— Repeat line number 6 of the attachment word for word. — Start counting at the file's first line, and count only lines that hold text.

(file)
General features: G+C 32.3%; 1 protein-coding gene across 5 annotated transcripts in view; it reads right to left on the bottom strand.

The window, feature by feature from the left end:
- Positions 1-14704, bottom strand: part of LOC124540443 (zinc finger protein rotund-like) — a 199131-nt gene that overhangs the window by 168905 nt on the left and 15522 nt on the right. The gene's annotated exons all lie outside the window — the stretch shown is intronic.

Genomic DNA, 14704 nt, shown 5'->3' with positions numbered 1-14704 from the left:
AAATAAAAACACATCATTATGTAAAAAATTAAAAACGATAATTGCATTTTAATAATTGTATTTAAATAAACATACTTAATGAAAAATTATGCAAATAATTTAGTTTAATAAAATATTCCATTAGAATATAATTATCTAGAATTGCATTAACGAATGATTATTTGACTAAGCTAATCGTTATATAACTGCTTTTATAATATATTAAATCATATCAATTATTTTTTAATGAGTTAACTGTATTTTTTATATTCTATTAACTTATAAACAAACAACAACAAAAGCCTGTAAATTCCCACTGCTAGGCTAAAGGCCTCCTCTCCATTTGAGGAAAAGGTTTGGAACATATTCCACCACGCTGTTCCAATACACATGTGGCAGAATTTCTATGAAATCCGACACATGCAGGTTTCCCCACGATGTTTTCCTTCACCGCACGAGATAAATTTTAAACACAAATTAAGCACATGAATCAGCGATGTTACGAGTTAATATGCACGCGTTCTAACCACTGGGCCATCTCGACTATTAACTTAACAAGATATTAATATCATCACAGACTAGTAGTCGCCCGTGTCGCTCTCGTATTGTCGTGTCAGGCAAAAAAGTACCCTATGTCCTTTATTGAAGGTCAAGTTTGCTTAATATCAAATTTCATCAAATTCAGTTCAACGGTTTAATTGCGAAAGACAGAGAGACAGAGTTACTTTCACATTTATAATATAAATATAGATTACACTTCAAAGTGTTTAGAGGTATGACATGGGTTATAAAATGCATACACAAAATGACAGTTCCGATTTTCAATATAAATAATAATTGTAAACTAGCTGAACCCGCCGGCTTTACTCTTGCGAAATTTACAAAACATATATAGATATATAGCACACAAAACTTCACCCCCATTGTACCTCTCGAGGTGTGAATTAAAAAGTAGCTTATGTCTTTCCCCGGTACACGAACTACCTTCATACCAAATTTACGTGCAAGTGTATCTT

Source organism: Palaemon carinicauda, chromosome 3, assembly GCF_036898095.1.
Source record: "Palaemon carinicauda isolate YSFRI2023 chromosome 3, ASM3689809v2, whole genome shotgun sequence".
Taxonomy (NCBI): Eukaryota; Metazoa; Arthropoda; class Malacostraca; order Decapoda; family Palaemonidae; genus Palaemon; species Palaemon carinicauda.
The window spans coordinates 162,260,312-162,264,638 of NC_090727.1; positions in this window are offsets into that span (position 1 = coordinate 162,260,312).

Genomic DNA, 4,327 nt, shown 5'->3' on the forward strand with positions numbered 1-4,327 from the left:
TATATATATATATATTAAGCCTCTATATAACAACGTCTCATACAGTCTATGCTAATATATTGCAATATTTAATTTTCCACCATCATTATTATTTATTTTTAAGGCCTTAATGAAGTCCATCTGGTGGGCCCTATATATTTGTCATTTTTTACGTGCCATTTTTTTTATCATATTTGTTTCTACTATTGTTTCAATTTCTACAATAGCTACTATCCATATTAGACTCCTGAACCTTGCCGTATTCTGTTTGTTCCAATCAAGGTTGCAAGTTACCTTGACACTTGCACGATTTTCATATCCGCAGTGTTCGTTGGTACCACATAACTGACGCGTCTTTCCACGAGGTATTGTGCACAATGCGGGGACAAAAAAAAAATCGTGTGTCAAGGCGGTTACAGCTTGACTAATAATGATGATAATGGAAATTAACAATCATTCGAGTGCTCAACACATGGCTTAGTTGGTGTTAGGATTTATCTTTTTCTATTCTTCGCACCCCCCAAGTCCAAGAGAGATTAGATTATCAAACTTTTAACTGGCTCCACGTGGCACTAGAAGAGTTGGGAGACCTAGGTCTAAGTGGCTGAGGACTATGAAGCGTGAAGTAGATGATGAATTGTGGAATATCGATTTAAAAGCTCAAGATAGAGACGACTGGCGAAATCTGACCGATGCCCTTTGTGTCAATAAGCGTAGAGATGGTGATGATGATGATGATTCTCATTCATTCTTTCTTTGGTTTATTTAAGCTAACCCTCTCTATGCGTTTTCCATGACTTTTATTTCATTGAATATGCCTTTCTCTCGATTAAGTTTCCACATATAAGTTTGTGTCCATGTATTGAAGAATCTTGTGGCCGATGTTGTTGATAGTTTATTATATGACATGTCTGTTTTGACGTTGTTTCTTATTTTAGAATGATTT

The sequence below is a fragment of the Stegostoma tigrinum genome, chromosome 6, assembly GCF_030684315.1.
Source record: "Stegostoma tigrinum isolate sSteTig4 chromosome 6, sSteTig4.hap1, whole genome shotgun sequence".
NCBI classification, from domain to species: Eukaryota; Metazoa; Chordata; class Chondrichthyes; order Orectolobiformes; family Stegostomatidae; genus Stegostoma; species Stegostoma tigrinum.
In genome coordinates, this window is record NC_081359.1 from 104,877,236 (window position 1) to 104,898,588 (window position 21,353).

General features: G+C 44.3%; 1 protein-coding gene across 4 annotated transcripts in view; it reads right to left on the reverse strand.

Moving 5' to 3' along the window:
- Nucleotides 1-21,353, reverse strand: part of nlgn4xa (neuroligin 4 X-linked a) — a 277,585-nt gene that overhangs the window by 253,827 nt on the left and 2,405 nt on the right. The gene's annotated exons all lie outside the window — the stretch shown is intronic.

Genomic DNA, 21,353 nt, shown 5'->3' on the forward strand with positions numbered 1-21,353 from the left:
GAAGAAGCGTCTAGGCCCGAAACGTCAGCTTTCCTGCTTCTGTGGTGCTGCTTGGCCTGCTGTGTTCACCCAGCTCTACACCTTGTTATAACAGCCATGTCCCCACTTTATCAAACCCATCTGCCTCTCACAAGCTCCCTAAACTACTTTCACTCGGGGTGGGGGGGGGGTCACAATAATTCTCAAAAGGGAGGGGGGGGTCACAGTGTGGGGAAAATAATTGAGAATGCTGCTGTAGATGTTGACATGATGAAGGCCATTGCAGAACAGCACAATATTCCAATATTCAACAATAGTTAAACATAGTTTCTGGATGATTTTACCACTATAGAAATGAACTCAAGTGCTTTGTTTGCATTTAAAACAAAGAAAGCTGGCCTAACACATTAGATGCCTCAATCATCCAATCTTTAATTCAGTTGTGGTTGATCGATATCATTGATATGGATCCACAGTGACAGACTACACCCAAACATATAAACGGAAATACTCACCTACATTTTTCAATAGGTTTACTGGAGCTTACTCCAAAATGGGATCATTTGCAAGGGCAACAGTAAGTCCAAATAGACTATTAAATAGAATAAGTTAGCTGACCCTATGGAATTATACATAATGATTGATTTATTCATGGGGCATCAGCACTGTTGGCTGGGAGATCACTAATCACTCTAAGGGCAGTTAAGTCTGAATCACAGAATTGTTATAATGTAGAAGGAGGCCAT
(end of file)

Source organism: Palaemon carinicauda, chromosome 3, assembly GCF_036898095.1.